How Clean Is Your Cloud? Here’s How To Find Out

How Clean Is Your Cloud? Here’s How To Find Out: A blog about how to understand the security and privacy of your cloud.

In the past few years, there has been a lot of talk about cloud computing as the next big thing. The current buzz is that it will do for software what electricity did for labor—make it cheap and available everywhere. Google, Apple, Amazon and Microsoft are all touting their own version of cloud computing. Even our local cable company Comcast is getting into the act by putting its software on a remote server so customers can share their photos with friends.

It’s not hard to see why this kind of technology is so attractive to companies like Google or Comcast—they get to charge customers monthly or yearly fees instead of just one-time sales. But how do you know if your cloud service provider is protecting your personal information?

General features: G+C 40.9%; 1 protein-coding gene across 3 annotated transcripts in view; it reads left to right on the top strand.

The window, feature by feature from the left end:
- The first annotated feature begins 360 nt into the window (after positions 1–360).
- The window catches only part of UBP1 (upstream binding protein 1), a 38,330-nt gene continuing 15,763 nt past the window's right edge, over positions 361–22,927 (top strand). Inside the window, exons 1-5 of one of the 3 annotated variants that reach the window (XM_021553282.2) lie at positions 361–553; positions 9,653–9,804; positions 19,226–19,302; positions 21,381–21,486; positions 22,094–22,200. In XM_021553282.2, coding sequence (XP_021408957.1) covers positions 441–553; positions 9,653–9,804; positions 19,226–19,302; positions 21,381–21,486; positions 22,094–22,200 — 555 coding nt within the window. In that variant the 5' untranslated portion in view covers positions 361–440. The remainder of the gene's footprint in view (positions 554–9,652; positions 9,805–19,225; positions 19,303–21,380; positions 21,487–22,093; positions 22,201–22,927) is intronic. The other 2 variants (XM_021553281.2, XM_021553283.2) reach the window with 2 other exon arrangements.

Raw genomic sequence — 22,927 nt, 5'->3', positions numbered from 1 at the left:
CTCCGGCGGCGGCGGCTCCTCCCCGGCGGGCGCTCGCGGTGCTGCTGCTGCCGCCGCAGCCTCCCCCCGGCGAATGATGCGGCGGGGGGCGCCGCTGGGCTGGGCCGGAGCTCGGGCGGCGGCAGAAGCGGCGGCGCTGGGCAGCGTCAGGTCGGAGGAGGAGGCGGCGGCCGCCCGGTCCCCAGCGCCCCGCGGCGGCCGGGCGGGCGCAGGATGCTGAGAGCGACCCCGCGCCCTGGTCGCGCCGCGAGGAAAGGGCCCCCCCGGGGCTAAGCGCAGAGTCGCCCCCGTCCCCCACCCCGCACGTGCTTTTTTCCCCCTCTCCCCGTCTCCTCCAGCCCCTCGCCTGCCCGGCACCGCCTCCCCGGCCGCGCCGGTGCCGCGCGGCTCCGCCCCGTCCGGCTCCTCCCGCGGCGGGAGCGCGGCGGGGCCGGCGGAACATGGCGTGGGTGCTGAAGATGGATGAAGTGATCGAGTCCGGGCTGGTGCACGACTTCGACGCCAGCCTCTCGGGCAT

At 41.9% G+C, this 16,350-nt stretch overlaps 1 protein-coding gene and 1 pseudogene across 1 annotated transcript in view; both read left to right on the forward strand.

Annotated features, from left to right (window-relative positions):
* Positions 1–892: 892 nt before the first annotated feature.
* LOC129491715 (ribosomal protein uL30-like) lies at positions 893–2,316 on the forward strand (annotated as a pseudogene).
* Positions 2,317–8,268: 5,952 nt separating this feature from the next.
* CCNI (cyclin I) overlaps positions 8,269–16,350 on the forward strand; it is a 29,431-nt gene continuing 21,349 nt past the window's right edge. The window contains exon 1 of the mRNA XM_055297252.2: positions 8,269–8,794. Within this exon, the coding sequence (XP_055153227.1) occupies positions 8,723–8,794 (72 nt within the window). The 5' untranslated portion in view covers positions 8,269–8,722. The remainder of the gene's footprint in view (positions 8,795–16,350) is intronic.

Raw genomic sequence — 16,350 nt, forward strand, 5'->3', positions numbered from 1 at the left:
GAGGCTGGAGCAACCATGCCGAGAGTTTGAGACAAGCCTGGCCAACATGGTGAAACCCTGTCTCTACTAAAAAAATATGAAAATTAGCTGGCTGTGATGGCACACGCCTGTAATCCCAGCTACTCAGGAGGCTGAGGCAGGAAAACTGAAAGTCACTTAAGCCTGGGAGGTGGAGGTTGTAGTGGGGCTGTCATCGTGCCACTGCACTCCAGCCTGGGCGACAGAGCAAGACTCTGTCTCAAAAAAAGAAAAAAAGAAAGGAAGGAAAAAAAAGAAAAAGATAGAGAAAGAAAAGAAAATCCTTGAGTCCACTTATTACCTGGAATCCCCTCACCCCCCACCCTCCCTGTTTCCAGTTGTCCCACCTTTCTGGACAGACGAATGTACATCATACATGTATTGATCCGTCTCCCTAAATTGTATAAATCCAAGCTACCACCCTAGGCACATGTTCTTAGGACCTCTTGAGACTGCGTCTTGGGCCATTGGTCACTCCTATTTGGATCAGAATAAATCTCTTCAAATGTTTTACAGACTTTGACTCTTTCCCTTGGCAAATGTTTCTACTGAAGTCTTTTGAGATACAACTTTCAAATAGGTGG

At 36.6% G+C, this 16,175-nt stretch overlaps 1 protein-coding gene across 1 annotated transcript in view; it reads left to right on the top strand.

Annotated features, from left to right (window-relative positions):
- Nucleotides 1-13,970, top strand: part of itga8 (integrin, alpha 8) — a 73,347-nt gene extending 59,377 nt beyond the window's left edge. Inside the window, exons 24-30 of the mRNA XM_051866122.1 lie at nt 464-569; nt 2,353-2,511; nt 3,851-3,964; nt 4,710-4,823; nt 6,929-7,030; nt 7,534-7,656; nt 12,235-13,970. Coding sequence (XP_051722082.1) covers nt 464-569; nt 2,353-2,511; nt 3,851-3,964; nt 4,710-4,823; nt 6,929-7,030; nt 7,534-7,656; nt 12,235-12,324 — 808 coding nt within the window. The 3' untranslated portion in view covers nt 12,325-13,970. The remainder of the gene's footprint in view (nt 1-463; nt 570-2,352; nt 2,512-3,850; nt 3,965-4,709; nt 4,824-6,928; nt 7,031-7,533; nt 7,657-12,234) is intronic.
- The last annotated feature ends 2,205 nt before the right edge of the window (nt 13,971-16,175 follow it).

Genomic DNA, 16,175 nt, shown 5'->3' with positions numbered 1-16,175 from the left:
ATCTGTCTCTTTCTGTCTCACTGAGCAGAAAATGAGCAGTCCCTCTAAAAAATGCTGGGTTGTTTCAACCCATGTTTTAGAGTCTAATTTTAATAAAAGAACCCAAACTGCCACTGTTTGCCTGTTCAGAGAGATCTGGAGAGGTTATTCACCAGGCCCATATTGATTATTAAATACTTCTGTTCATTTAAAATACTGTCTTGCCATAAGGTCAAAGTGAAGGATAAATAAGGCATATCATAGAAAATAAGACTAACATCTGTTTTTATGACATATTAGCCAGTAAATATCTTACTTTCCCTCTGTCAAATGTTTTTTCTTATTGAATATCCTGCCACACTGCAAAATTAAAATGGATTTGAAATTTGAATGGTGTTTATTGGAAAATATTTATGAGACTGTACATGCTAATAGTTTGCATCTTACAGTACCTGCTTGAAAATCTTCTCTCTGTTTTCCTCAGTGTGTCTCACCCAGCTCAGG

How to know if your cloud provider is secure, and what you should be looking for.

I was recently on a panel at SXSW with some of the biggest cloud providers in the world. A friend came up to me afterwards and asked how she could know if the cloud providers were safe and secure. I had to confess, I didn’t have a great answer for her.

I’m not sure that most people realize that when they adopt a cloud service, they don’t just bring their data — they actually bring all of their security obligations, too. The “security question” is often answered with a vague statement like “We work really hard to keep your data safe…” That’s not an answer — it’s an evasion.